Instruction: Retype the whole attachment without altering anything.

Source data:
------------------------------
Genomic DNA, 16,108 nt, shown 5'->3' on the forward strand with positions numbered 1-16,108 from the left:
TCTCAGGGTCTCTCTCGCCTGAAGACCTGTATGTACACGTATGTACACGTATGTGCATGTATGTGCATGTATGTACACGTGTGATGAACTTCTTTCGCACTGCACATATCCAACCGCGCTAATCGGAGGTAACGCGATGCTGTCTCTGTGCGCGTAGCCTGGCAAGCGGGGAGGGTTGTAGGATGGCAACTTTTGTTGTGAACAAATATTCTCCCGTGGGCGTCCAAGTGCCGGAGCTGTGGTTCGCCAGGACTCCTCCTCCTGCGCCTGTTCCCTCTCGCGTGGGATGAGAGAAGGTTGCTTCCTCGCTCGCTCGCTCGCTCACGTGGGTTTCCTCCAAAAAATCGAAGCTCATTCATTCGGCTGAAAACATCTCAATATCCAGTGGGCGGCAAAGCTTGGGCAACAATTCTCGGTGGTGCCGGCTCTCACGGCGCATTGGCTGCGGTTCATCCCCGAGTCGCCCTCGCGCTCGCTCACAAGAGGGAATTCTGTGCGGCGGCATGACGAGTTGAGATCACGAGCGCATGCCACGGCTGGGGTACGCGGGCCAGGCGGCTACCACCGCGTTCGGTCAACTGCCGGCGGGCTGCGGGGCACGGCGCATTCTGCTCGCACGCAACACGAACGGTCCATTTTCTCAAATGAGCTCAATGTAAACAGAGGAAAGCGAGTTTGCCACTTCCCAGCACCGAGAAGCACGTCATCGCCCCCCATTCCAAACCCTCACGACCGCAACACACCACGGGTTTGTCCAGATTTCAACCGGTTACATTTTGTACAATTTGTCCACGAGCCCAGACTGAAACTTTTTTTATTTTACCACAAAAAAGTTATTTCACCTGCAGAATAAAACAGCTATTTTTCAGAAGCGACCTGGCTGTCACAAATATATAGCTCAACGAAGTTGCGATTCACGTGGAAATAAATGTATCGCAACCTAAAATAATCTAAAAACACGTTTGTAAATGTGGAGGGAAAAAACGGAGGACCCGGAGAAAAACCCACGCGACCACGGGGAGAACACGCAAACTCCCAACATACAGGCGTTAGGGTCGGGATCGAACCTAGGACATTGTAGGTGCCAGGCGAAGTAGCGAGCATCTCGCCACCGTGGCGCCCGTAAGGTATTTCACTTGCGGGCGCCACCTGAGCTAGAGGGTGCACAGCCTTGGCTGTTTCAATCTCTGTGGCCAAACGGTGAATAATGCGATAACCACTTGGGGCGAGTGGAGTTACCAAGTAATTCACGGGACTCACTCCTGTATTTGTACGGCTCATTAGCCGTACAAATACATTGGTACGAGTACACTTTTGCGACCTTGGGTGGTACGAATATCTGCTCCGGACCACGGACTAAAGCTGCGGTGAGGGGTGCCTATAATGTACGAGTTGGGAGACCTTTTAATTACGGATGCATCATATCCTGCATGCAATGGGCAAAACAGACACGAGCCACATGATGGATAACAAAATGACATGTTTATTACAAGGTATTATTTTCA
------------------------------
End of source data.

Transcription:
Genomic DNA, 16,108 nt, shown 5'->3' on the forward strand with positions numbered 1-16,108 from the left:
TCTCAGGGTCTCTCTCGCCTGAAGACCTGTATGTACACGTATGTACACGTATGTGCATGTATGTGCATGTATGTACACGTGTGATGAACTTCTTTCGCACTGCACATATCCAACCGCGCTAATCGGAGGTAACGCGATGCTGTCTCTGTGCGCGTAGCCTGGCAAGCGGGGAGGGTTGTAGGATGGCAACTTTTGTTGTGAACAAATATTCTCCCGTGGGCGTCCAAGTGCCGGAGCTGTGGTTCGCCAGGACTCCTCCTCCTGCGCCTGTTCCCTCTCGCGTGGGATGAGAGAAGGTTGCTTCCTCGCTCGCTCGCTCGCTCACGTGGGTTTCCTCCAAAAAATCGAAGCTCATTCATTCGGCTGAAAACATCTCAATATCCAGTGGGCGGCAAAGCTTGGGCAACAATTCTCGGTGGTGCCGGCTCTCACGGCGCATTGGCTGCGGTTCATCCCCGAGTCGCCCTCGCGCTCGCTCACAAGAGGGAATTCTGTGCGGCGGCATGACGAGTTGAGATCACGAGCGCATGCCACGGCTGGGGTACGCGGGCCAGGCGGCTACCACCGCGTTCGGTCAACTGCCGGCGGGCTGCGGGGCACGGCGCATTCTGCTCGCACGCAACACGAACGGTCCATTTTCTCAAATGAGCTCAATGTAAACAGAGGAAAGCGAGTTTGCCACTTCCCAGCACCGAGAAGCACGTCATCGCCCCCCATTCCAAACCCTCACGACCGCAACACACCACGGGTTTGTCCAGATTTCAACCGGTTACATTTTGTACAATTTGTCCACGAGCCCAGACTGAAACTTTTTTTATTTTACCACAAAAAAGTTATTTCACCTGCAGAATAAAACAGCTATTTTTCAGAAGCGACCTGGCTGTCACAAATATATAGCTCAACGAAGTTGCGATTCACGTGGAAATAAATGTATCGCAACCTAAAATAATCTAAAAACACGTTTGTAAATGTGGAGGGAAAAAACGGAGGACCCGGAGAAAAACCCACGCGACCACGGGGAGAACACGCAAACTCCCAACATACAGGCGTTAGGGTCGGGATCGAACCTAGGACATTGTAGGTGCCAGGCGAAGTAGCGAGCATCTCGCCACCGTGGCGCCCGTAAGGTATTTCACTTGCGGGCGCCACCTGAGCTAGAGGGTGCACAGCCTTGGCTGTTTCAATCTCTGTGGCCAAACGGTGAATAATGCGATAACCACTTGGGGCGAGTGGAGTTACCAAGTAATTCACGGGACTCACTCCTGTATTTGTACGGCTCATTAGCCGTACAAATACATTGGTACGAGTACACTTTTGCGACCTTGGGTGGTACGAATATCTGCTCCGGACCACGGACTAAAGCTGCGGTGAGGGGTGCCTATAATGTACGAGTTGGGAGACCTTTTAATTACGGATGCATCATATCCTGCATGCAATGGGCAAAACAGACACGAGCCACATGATGGATAACAAAATGACATGTTTATTACAAGGTATTATTTTCA